The Buick brand has done an admirable job recently of branding itself. Or should that be re-branding itself. It had/has a stodgy reputation. And frankly, that reputation is really unfair, especially considering my tester this week. The 2018 Buick Enclave is all new – looks, dimensions, powertrain. Buick’s ads continue to tout: “That sure doesn’t look like a Buick”. And that’s certainly applicable to this year’s Enclave.
You might think I’m trying to pull a fast one over on you if you look at this review. I did, in fact, review a very similar car late last year when my review of the BMW440i ran right here on 95Octane. But, the good folks at BMW lent me another 4-series coupe, albeit one that is a little slower and little less expensive. So, with that out of the way, let’s take a look at the 2018 BMW 430i. First, let’s look at how the 430 is different from the 440.
My tester this week is almost like a new vehicle although it’s technically categorized as a redesign. Let’s consider this the mother of all redesigns when it comes to the 2018 Volkswagen Tiguan. The compact SUV certainly needed a redo. As the segment got more competitive the previous generation Tiguan just couldn’t compete. For 2018 the Tiguan re-engages into this ultra-competitive segment.
Muck Rack makes it simple to find people, tweets, or articles that mention any name, keyword, company, hashtag etc. We've compiled this guide to help you make the most of your search.
Selecting a term
Start searching tweets, articles from media outlets, articles mentioned in tweets, journalists'
names, titles and bios with some suggested searches:
Companies or Topics (e.g. iPhone, Microsoft)
Phrases (e.g. "cloud computing") — use quotes to keep the terms together
Twitter handles (e.g. @username) — returns those who have mentioned or replied to
Names (e.g. "David Pogue")
Hashtags (e.g. #sxsw, #london2012)
Bio details (e.g. vegan, Olympics, father)
Muck Rack's Advanced Search allows for many boolean operators.
Find results that mention multiple specified terms, use AND or
+. For example, ensure each result contains both Elon Musk and Mark Zuckerberg by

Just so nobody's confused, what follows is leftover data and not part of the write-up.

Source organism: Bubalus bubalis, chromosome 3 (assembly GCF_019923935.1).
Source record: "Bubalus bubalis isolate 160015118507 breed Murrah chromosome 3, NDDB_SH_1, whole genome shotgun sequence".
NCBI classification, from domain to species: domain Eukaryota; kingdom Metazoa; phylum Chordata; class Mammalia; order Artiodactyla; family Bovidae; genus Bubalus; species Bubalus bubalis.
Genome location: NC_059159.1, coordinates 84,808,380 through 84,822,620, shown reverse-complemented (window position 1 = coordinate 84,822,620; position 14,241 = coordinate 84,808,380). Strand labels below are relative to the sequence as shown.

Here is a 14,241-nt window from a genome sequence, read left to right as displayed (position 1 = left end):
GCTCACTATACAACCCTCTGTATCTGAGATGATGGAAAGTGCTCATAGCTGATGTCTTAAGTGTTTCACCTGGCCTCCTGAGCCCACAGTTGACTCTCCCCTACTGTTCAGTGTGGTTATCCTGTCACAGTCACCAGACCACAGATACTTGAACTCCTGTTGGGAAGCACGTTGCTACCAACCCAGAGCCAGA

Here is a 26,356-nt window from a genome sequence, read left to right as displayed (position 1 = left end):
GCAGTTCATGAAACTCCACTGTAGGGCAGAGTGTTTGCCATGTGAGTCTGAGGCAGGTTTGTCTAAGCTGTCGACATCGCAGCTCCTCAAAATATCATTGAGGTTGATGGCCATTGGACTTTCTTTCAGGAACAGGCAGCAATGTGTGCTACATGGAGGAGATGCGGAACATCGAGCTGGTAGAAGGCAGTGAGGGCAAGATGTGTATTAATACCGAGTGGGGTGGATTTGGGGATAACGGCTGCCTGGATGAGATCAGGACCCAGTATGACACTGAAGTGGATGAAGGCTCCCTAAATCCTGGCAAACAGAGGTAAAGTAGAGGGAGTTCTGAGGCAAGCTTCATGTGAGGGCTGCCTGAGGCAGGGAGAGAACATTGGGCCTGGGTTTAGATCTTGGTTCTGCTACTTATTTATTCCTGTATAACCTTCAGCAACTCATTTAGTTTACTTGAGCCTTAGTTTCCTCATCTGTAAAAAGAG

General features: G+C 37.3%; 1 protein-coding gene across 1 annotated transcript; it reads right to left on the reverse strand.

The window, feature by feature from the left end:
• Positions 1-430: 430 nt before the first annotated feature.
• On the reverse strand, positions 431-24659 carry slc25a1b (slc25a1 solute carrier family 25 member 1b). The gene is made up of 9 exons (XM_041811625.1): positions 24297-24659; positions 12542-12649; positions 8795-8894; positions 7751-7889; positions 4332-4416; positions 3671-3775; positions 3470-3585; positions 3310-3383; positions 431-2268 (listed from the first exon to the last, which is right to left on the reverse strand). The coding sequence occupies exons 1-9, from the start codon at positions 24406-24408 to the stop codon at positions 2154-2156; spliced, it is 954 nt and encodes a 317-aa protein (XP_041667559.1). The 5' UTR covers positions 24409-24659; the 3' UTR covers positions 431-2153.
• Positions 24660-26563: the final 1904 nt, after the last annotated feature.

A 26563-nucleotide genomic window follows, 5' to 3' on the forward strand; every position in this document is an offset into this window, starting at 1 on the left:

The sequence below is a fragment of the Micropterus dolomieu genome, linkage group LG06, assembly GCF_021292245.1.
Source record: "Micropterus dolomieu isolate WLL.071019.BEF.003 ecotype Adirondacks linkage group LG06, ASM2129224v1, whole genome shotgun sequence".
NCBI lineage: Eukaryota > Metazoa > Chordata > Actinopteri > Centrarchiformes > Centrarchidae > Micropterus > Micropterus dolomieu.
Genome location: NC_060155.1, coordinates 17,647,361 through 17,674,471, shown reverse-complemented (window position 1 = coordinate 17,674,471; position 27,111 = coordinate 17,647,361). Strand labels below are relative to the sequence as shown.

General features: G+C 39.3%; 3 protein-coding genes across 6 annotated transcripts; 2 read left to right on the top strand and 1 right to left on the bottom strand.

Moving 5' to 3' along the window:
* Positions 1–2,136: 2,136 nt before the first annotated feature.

searching Musk AND Zuckerberg or Musk + Zuckerberg.
Use the operators OR or , to broaden your search when you'd like either of
multiple terms to appear in results. (This is the default behavior of our search when no operators
are used). For example, results will contain either cake or cookie by searching cake OR cookie or cake,cookie
Use NOT or - to subtract results from your search. For
example, searching Disney will yield results about the Walt Disney Company as well as Walt Disney
World Resort. To exclude mentions of Disney World, search for Disney -World or Disney
When using one of these operators with a phrase, enclose it in quotation marks. For example, you can
find results about smartphones excluding Apple's iPhone 4S by searching smartphone -"iPhone
Exact case matching or punctuation
If you're searching for a brand name or keyword that relies on specific punctuation marks or capitalization, you can
find results that match your exact query by adding matchcase: before the keyword you're searching for, like matchcase:E*TRADE .
Use parentheses to separate multiple
boolean phrases. For example, to find journalists talking about having fun in Disney World or
Disneyland, search for ("disney world" OR disneyland) AND fun.
An asterisk can be used to search for any variation of a root word truncated by the asterisk. For example, searching for admin* will return results for administrator, administration, administer, administered, etc.
A near operator is an AND operator where you can control the distance between the words. You can vary the distance the near operation uses by adding a forward slash and number (between 0-99) such as strawberries NEAR/10 "whipped cream", which means the strawberries must exist within 10 words of "whipped cream".